Project RightChoice hosted a gala to kick off its 2010 fundraising campaign on Saturday night at the Hanover Inn. Project RightChoice is a student organization that raises money for and awareness about different "worthwhile causes" each year. For 2010, Project RightChoice aims to raise $250,000 for The Fisher House Foundation, which supports veterans and soldiers who were severely injured during their time overseas, according to a Project RightChoice press release. About 160 people attended the event, according to Craig Fitzgerald '11, president of Project RightChoice. "We did raise some money," Fitzgerald said. "But the purpose of the gala wasn't so much to raise money as it was to say Listen, this is who we are and this is where our goals are,' and also just to celebrate Veterans Day." The event featured singers, musicians and a video tribute that showcased photographs of Dartmouth graduates and undergraduates serving in the armed forces, Fitzgerald said. The event was hosted in collaboration with the Dartmouth Undergraduate Veterans Association and the Tuck Armed Forces Alumni Association.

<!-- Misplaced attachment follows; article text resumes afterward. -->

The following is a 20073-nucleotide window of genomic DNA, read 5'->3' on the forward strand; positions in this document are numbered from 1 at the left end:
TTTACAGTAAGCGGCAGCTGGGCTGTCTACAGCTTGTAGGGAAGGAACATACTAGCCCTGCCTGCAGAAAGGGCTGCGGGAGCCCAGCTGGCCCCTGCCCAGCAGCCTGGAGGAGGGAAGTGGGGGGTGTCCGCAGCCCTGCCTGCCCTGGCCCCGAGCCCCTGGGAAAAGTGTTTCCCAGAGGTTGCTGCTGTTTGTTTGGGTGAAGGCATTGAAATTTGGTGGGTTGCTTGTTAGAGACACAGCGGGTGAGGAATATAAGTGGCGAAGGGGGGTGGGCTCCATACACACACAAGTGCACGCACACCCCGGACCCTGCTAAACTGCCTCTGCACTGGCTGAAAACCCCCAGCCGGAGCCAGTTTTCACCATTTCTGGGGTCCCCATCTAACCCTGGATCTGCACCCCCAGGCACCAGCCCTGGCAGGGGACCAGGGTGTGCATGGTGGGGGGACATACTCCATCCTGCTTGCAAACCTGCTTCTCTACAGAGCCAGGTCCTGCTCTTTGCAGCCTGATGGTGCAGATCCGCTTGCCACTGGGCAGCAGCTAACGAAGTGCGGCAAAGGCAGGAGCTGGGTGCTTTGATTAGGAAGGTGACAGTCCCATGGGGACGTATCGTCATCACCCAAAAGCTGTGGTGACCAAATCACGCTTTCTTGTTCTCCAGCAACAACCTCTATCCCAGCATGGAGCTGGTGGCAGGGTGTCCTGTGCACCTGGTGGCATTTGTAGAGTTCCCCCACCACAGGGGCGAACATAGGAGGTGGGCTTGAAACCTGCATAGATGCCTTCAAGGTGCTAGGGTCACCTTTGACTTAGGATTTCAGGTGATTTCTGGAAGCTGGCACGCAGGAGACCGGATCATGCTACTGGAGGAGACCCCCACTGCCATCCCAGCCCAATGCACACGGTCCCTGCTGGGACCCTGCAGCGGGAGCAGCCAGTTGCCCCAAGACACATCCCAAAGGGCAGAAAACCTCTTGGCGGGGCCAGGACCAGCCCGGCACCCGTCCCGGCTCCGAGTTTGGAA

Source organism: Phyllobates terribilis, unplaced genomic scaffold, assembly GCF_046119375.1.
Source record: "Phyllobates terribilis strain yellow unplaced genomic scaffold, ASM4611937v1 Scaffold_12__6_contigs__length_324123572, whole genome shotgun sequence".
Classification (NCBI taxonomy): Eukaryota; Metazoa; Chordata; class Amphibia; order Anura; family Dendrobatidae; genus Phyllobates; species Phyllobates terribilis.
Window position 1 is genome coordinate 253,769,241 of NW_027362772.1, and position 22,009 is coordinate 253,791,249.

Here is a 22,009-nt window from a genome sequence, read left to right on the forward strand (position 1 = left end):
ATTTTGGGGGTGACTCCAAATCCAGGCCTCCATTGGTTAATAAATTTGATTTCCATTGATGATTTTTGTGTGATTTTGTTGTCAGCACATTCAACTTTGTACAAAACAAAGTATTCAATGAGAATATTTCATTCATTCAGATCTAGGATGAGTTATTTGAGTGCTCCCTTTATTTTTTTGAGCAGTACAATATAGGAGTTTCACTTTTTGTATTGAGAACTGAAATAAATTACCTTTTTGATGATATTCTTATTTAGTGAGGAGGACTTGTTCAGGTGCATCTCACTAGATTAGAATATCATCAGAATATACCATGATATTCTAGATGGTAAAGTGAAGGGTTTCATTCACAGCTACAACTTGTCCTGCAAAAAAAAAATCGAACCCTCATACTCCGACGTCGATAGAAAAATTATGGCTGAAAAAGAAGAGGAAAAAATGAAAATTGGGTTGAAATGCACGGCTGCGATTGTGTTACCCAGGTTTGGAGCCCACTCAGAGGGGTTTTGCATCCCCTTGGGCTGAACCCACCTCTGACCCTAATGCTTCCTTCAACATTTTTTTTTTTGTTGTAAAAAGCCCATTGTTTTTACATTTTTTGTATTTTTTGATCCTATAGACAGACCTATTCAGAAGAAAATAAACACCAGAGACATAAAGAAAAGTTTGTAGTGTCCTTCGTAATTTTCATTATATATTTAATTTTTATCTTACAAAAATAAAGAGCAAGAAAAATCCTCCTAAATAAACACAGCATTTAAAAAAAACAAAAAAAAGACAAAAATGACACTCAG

New cases of influenza-like illness were reported at 98 percent of colleges and universities being tracked by the American College Health Association between Oct. 31 and Nov. 6, according to a report issued by the organization. This figure represents 8,951 new cases of influenza-like illness among the universities' population of nearly 3.1 million students, according to the report. In the previous week, 97 percent of colleges and universities reported new cases of influenza-like illness. Cumulative data shows almost 74,000 new cases of influenza-like illness reported among college students since late August, James C. Turner, president of the ACHA, said in the report. None of the new cases resulted in death, and only 138 required hospitalization, the report stated.
The Woodrow Wilson School of Public and International Affairs at Princeton University will eliminate its Policy Research Institute for the Region by the end of the academic year due to budget cuts, The Daily Princetonian reported on Friday. The institute's three employees will be laid off, only a portion of 43 positions that the university plans to eliminate. Wilson school professor Richard Keevey, director of the institute, expressed his concern to The Princetonian that "the only entity that singularly focuses on a daily basis on state, local and regional policy issues will no longer exist" following the closure.